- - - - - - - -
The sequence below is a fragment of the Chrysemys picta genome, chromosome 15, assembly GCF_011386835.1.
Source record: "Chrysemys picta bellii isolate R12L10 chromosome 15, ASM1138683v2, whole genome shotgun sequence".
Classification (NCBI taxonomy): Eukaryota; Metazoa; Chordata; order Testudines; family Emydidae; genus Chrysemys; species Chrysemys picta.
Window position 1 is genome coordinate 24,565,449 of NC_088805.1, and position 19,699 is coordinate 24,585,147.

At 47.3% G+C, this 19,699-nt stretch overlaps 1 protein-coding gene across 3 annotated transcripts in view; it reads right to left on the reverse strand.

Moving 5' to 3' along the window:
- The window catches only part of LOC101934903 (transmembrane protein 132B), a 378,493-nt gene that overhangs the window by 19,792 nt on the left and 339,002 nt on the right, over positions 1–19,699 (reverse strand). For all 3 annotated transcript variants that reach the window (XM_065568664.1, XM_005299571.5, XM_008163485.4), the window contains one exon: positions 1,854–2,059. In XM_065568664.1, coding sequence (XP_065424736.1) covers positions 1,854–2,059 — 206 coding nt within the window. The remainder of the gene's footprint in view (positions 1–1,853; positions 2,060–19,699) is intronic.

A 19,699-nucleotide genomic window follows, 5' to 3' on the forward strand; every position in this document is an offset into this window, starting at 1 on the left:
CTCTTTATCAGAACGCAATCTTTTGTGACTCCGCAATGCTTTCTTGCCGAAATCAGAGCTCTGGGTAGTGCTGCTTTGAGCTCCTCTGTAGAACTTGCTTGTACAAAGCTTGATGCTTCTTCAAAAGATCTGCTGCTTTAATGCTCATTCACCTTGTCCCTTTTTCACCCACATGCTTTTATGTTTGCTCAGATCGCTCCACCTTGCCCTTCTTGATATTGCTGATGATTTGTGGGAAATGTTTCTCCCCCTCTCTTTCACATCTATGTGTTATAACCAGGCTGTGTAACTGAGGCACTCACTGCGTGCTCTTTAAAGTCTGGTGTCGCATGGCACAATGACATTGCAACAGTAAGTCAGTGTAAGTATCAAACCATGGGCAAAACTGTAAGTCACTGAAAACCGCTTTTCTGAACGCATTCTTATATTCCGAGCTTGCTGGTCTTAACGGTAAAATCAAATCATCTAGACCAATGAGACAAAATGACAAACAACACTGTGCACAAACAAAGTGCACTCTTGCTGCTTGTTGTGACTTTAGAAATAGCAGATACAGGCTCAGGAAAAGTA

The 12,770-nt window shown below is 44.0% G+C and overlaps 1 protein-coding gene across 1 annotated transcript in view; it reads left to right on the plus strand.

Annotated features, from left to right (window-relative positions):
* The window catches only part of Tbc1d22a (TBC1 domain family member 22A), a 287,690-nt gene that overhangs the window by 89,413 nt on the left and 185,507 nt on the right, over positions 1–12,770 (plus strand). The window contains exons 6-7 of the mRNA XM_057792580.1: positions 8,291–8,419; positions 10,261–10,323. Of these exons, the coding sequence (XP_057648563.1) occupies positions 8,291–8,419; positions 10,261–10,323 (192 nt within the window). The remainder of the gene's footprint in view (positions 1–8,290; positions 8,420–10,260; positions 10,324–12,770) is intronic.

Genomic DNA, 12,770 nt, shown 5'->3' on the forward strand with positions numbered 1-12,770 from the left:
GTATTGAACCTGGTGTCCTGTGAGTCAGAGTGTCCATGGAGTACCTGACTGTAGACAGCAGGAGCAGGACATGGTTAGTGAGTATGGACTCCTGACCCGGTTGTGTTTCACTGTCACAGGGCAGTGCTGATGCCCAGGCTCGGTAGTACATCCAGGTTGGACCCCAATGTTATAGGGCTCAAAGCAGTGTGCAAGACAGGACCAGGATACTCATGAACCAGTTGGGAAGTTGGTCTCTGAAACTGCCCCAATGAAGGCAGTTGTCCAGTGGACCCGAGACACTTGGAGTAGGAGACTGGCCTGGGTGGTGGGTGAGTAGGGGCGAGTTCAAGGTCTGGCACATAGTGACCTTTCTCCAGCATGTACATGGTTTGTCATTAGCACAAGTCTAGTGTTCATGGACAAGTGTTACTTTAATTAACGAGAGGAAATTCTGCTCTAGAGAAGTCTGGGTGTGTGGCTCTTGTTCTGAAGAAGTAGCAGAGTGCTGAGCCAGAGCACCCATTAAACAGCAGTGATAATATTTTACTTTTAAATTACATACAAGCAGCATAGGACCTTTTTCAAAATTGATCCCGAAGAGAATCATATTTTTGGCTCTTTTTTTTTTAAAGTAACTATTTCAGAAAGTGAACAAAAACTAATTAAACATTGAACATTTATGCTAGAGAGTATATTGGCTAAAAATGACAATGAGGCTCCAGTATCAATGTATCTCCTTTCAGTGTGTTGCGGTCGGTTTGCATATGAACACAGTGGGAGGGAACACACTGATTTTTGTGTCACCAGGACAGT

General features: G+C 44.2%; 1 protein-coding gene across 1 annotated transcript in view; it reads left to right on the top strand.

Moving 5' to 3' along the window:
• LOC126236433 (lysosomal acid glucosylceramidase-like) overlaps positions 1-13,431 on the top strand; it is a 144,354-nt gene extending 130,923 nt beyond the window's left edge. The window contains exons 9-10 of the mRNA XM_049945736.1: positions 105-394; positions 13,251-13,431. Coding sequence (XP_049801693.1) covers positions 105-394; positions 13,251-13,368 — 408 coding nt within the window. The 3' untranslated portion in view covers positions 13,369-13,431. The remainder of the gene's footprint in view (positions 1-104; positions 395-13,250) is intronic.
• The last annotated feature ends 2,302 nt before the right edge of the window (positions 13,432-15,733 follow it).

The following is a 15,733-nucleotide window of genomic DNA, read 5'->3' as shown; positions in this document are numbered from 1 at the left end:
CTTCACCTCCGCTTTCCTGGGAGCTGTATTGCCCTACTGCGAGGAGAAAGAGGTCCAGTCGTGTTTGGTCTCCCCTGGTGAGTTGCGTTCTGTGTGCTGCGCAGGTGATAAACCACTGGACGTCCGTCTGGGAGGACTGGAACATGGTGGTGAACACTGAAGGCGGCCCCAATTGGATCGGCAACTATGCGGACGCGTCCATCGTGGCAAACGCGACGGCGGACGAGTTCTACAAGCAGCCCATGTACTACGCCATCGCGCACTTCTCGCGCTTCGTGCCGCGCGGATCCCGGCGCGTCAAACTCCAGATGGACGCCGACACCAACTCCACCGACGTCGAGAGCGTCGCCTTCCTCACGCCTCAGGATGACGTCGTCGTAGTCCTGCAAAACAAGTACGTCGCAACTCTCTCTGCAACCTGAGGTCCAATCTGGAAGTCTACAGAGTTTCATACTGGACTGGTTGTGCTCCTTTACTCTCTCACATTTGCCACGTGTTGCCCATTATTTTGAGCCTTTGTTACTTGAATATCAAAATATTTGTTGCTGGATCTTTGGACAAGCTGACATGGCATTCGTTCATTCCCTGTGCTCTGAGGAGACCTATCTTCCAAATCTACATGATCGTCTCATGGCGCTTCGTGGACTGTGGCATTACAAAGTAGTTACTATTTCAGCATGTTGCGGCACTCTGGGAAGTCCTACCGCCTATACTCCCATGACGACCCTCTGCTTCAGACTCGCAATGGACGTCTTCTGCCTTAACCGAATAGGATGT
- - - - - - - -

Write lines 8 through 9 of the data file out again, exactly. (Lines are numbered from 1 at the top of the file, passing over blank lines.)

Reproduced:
A 19,699-nucleotide genomic window follows, 5' to 3' on the forward strand; every position in this document is an offset into this window, starting at 1 on the left:
CTCTTTATCAGAACGCAATCTTTTGTGACTCCGCAATGCTTTCTTGCCGAAATCAGAGCTCTGGGTAGTGCTGCTTTGAGCTCCTCTGTAGAACTTGCTTGTACAAAGCTTGATGCTTCTTCAAAAGATCTGCTGCTTTAATGCTCATTCACCTTGTCCCTTTTTCACCCACATGCTTTTATGTTTGCTCAGATCGCTCCACCTTGCCCTTCTTGATATTGCTGATGATTTGTGGGAAATGTTTCTCCCCCTCTCTTTCACATCTATGTGTTATAACCAGGCTGTGTAACTGAGGCACTCACTGCGTGCTCTTTAAAGTCTGGTGTCGCATGGCACAATGACATTGCAACAGTAAGTCAGTGTAAGTATCAAACCATGGGCAAAACTGTAAGTCACTGAAAACCGCTTTTCTGAACGCATTCTTATATTCCGAGCTTGCTGGTCTTAACGGTAAAATCAAATCATCTAGACCAATGAGACAAAATGACAAACAACACTGTGCACAAACAAAGTGCACTCTTGCTGCTTGTTGTGACTTTAGAAATAGCAGATACAGGCTCAGGAAAAGTA